Religious Values in Secular Institutions? Yeshiva University and the Future of Religiously Affiliated (But Secularly Chartered) Higher Education in America
27 Pages Posted: 27 Jul 2022 Last revised: 26 Sep 2022
Date Written: July 7, 2022
Universities that are incorporated under a secular charter face a number of challenges in claiming religious exemptions or religious character. These secularly chartered but religiously motivated universities (SCbRMU) often are attempting to get the best of both world, by maintaining entitlement to government funding that is exclusive to secular entities while also claiming religious protections. In this paper, Yeshiva University (YU) is used as a case study of the difficulties faced by these institutions. YU has been sued by a group of students and alumni for refusing to authorize an official LGBT club, and YU has argued that it is entitled to a religious exemption from New York City anti-discrimination laws. This paper discusses the history of YU and its relationship with LGBT rights, as well as relevant case law concerning religious education, discrimination on the basis of sexual orientation, and religious exemptions. The paper concludes with a discussion of the legal options a SCbRMU has when faced with these issues, including shedding part of its identity (either the religious or the secular), maintaining the status quo, and defiance. Ultimately, none of the options are ideal for such an institution, and the nature of the conflict for YU, when discrimination against funding religious institutions leads to the financial need for a secular charter, and the school’s secular status then leads to difficulty receiving a religious exemption from anti-discrimination laws, show that society is not tolerant of ambiguity in this scenario, and institutions are better served if they avoid these contradictions.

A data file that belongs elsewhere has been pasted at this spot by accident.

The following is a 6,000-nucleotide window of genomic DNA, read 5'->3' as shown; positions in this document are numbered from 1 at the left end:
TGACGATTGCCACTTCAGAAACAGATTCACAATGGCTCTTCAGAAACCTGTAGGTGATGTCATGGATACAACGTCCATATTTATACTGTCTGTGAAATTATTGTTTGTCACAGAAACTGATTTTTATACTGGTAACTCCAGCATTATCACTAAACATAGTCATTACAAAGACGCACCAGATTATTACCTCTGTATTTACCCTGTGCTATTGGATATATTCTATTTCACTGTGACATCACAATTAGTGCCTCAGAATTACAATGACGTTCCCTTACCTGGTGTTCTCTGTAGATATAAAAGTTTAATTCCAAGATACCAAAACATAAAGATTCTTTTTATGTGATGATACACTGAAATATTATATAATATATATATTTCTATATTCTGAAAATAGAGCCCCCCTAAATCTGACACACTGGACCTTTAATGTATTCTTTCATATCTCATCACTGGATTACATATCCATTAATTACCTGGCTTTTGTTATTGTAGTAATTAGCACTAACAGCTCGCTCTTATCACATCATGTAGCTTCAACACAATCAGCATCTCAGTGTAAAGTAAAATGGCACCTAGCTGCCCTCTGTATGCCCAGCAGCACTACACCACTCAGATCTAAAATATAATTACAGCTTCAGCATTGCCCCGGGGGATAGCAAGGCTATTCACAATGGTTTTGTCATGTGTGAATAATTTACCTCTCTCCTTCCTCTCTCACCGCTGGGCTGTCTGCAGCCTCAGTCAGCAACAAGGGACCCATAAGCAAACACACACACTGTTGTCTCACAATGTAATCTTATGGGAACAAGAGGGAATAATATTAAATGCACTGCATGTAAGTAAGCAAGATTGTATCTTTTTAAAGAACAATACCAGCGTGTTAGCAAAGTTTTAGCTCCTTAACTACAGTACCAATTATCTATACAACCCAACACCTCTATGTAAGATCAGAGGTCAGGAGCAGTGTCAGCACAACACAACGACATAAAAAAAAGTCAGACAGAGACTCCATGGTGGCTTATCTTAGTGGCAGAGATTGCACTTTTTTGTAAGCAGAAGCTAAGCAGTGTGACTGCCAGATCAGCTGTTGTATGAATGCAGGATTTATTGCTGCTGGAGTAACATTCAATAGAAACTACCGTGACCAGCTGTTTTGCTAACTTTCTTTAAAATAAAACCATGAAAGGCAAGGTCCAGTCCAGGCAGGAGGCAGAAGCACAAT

Keywords: religious educational institutions, anti-discrimination, sexual orientation, religious freedom, conflicts of rights.
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